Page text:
Full documentation on the DDI Moving Forward Project can be found on the DDI Collaboration Wiki.
The next-generation version of the DDI specification will be based on an information model. This is a common strategy for standards development and it offers several benefits: improved communication with other disciplines and standards efforts, flexibility in terms of technical expressions of the model, and streamlined development and maintenance, among others.
The time is right for moving in this direction. Maintenance challenges related to the DDI-L structure have shown that continued improvement of the development line is limited by the lack of a data model. Further, we are experiencing pressure for changes from several directions at once. We need to integrate new content from substantive working groups, which requires new approaches to the design of the specification. We are also being asked to interact with other standards such as GSIM and SDMX as well as standards for metadata in other domains.
Goals for the new model-based specification include:
- Extend data life cycle coverage
- Broaden the focus to new research domains
- Develop a robust and persistent conceptual model, with extension possibilities and implementations in different technologies
- Make the specification simpler and easier to understand and use, with better documentation
DDI of the future will include support for process and workflow, sampling frames, weighting, qualitative data, data access and analysis, data quality, disclosure risk review, and more. In addition, we plan a focus on abstraction of data capture/collection in order to describe data collected with instruments other than surveys.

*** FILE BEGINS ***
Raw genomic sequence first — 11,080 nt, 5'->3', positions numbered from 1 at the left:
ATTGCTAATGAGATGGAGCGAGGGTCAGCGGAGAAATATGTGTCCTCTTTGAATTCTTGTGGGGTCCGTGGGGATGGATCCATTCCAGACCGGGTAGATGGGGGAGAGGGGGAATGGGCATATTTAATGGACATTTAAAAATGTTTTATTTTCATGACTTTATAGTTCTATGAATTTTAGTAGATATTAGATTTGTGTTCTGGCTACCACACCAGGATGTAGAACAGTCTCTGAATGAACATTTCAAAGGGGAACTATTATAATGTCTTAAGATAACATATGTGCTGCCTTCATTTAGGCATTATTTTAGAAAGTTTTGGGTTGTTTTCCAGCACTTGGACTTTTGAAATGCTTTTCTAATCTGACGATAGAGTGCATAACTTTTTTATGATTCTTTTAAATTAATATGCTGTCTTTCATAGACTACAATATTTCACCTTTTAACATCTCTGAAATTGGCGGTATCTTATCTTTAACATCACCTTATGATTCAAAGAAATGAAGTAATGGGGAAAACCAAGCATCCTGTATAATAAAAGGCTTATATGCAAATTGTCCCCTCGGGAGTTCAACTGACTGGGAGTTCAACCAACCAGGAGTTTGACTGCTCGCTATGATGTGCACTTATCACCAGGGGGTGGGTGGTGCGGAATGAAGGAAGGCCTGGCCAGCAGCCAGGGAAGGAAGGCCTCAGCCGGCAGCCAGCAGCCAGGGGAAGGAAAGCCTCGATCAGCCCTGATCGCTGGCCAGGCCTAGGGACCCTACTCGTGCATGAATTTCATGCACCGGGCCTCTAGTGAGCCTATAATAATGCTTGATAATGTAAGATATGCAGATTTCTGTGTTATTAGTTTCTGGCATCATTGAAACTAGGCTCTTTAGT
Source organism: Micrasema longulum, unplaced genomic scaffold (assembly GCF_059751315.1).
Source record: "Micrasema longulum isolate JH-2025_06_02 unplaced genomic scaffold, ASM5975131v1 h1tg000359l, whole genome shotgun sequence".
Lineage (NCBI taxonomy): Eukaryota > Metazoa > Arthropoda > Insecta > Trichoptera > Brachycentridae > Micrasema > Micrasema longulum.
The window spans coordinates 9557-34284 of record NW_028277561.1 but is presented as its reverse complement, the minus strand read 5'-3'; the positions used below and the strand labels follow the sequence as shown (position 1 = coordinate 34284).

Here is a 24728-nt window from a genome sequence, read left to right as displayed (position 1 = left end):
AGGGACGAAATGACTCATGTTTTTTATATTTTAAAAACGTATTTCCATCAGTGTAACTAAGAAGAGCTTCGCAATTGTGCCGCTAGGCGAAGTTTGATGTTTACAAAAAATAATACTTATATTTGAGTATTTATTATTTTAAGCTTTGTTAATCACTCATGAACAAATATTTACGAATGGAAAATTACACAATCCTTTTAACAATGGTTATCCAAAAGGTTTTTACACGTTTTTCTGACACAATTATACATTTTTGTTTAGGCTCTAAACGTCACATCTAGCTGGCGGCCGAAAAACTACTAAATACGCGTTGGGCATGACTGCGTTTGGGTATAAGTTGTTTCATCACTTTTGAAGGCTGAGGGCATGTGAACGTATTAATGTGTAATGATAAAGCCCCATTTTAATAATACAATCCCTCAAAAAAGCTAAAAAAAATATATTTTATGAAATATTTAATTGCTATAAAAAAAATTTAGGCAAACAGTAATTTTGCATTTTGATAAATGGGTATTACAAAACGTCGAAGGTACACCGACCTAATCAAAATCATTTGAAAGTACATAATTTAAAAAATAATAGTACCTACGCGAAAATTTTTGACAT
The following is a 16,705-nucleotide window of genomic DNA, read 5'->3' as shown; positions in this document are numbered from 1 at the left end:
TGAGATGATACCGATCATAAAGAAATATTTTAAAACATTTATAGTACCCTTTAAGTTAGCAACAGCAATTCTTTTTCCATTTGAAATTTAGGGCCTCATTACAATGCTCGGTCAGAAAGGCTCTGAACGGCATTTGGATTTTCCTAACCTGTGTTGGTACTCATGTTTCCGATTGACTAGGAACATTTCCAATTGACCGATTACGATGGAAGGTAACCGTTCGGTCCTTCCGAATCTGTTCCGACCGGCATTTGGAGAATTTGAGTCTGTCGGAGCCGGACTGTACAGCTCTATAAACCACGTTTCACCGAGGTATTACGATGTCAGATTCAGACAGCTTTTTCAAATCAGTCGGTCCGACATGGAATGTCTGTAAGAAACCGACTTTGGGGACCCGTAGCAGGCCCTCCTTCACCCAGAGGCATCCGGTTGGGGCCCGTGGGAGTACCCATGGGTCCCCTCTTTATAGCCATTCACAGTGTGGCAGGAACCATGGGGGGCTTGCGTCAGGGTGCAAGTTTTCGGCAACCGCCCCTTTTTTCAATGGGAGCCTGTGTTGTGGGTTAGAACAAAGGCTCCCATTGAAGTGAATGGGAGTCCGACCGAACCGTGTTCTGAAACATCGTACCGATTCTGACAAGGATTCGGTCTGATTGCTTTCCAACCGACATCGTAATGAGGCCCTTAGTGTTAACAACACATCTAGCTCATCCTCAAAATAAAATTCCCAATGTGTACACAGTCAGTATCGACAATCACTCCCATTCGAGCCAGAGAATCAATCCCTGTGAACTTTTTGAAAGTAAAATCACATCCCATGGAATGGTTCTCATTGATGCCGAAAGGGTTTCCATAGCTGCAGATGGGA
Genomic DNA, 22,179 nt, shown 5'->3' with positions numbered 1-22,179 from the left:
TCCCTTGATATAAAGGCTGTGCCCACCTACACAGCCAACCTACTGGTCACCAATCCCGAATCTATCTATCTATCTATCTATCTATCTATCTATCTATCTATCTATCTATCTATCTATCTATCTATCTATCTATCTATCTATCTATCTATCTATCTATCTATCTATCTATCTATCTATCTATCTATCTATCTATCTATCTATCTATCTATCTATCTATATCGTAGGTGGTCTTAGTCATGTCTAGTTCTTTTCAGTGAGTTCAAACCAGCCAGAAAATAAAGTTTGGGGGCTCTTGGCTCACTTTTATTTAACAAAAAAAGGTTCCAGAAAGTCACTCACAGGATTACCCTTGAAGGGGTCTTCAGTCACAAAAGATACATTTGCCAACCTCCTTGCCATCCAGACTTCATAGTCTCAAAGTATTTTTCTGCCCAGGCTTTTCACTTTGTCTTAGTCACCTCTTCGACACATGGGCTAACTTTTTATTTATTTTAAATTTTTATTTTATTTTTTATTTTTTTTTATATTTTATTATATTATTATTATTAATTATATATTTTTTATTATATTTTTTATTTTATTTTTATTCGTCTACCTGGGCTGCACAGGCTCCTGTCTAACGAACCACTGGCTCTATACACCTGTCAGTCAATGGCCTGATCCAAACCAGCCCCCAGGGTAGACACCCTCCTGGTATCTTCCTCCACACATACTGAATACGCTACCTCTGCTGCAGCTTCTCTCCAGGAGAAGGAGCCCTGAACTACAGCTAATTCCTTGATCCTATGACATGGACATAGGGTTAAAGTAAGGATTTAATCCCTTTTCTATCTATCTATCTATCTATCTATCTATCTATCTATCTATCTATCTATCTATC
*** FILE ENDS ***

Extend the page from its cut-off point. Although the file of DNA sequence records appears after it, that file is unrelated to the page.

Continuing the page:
Developing the DDI model is one of the strategic priorities of the DDI Alliance. The Alliance began work on a model-based DDI in October 2012 in a workshop at Schloss Dagstuhl – Leibniz Institute for Informatics, Wadern, Germany. A paper describing the discussions that took place during the workshop as well as model design goals and technical approaches is available.
More information on the Moving Forward process of DDI 4 development is available. The work on DDI 4 has progressed through a series of “sprints” to focus intensively on task completion and make good progress. User stories covering common use cases for DDI also feed into the process. The approach is based on the process used for the successful development of the Generic Statistical Information Model (GSIM), a project of several national statistical institutes to standardize the production of official statistics. Development of the model will be iterative with small pieces released, tested, and refined in a feedback loop.